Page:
No, the rest of the world is right

When Cubans on the island — including the Cuban government — say, “The whole world is wrong, and we are right,” they say it with a joking irony. In Miami, we Cuban Americans echo the same sentiment and use the same phrase with regard to the Cuban embargo, but, sadly, we mean it.

That senseless mantra, ensconced in U.S. policy toward Cuba, has led the United States to refuse to play ball with Cuba — as we have with China, with Vietnam and with other less than scrupulous regimes — and simply let the ball play us, in the guise of a dissident’s suicide, a violent shoot-down of unarmed aircrafts, a new wave of repression and incarcerations, whenever a bearded Providence throws the ball at us.

We do not seem to understand that it is in the Cuban regime’s interest for us to continue in this reactive mode whenever the ball hits us, which is usually when we least expect it to. It can afford to be ironic about its being right and the whole world wrong. The regime is in control, we are not. We have not accomplished anything in more than 50 years of dismissing what the rest of the world thinks of our policy toward Cuba, and we will not until we see the irony in it and decide to change it.

Either there is no real embargo/blockade, which can have a starving impact on Cuba, or the United States — with the support of a couple of U.N. General Assembly members like Palau, because Israel is not blockading Cuba either, despite its usual “solidarity vote” in the long-running play the annual rite of voting against U.S. sanctions has become — should hold on to it in order to starve them of a cash influx, as some believe. But you cannot have it both ways.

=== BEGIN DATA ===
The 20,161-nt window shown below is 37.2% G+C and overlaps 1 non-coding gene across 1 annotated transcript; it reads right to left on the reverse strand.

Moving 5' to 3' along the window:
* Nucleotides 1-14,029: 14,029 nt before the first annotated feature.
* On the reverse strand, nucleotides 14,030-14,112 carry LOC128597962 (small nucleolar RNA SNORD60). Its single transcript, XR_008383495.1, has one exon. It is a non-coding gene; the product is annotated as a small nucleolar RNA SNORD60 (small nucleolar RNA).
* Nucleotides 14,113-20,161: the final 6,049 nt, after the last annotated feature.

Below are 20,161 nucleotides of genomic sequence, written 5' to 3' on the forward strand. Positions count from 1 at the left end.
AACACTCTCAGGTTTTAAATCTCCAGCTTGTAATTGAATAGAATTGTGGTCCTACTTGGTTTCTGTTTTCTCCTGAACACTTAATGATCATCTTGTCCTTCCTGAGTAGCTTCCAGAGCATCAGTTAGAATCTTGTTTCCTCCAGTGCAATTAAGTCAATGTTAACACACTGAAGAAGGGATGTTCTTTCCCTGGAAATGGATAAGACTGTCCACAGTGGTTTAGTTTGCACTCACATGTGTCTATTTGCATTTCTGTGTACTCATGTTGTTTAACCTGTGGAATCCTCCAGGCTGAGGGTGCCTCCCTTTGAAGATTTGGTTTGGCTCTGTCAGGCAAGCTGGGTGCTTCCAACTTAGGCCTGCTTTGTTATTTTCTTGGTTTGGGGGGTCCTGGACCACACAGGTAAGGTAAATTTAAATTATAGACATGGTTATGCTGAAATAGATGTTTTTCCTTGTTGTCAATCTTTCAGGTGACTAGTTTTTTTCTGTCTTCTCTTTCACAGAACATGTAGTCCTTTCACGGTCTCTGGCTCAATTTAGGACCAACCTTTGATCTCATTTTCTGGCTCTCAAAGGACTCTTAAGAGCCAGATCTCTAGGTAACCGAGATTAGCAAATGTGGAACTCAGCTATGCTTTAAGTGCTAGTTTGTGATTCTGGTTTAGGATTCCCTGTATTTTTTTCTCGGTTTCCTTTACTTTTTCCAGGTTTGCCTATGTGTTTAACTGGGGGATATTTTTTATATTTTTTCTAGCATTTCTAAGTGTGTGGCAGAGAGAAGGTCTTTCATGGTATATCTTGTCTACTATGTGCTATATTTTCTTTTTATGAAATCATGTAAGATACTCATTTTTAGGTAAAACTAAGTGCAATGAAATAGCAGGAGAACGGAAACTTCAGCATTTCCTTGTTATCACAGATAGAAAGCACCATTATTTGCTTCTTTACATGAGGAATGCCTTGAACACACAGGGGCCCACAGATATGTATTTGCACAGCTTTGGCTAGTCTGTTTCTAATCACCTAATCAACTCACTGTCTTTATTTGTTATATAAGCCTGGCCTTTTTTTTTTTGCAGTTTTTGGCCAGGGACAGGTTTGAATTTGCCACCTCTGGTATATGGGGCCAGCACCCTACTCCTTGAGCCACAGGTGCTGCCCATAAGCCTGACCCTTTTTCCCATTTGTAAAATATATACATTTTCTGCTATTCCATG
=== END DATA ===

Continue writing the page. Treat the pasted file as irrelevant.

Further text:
It is senseless for the United States to hold on to the all-but-symbolic embargo, only because some deeply hurt and, unfortunately, bitter, hard-nosed — and well-heeled — players in the Cuban-American exile community cannot live with the idea of either Castro eventually crowing over its demise, and they are willing to put their money where their collective ego is. By so doing, they are holding hostage this and future generations of Cuban youths, people like blogger Yoani Sanchez, who couldn’t care less about bragging rights among the members of their grand-parent’s generation.

Lifting the American embargo would help those within the regime in Havana who want to move in a more liberal direction. Such a change in the atmosphere of what has been, for more than 50 years, an incomprehensibly barren “relationship” for both Cuba and the United States is likely to open minds (maybe even doors) inside Cuba. Something like a photograph of Fidel besides Pope John Paul II years ago (Fidel with Hillary? With Obama?), may undermine those who are prone to choose repression over liberalism. It will also do wonders for the U.S. relationship with the rest of its hemispheric neighbors.

So who benefits from keeping the embargo in place? Petty politicians, who feed from the hands of the pro-embargo camp.

A recent poll — immediately vilified by wonks from the Reagan era and other worn-out right-handed pitchers, lobbyists or experts from the traditional Cuban-exile bullpen, shows that most Americans (even Cuban Americans, and an even larger majority of South Floridians) want the embargo gone.

Clinging to the embargo makes our hailed democracy something ever more difficult to explain, not to mention export.

President Obama should take heart. There are many things he can do to tear it down, even if in stages, especially if he recognizes the embargo for what it is and wrestles it away from those who have, for many years, used it to get elected to local governments and school boards.

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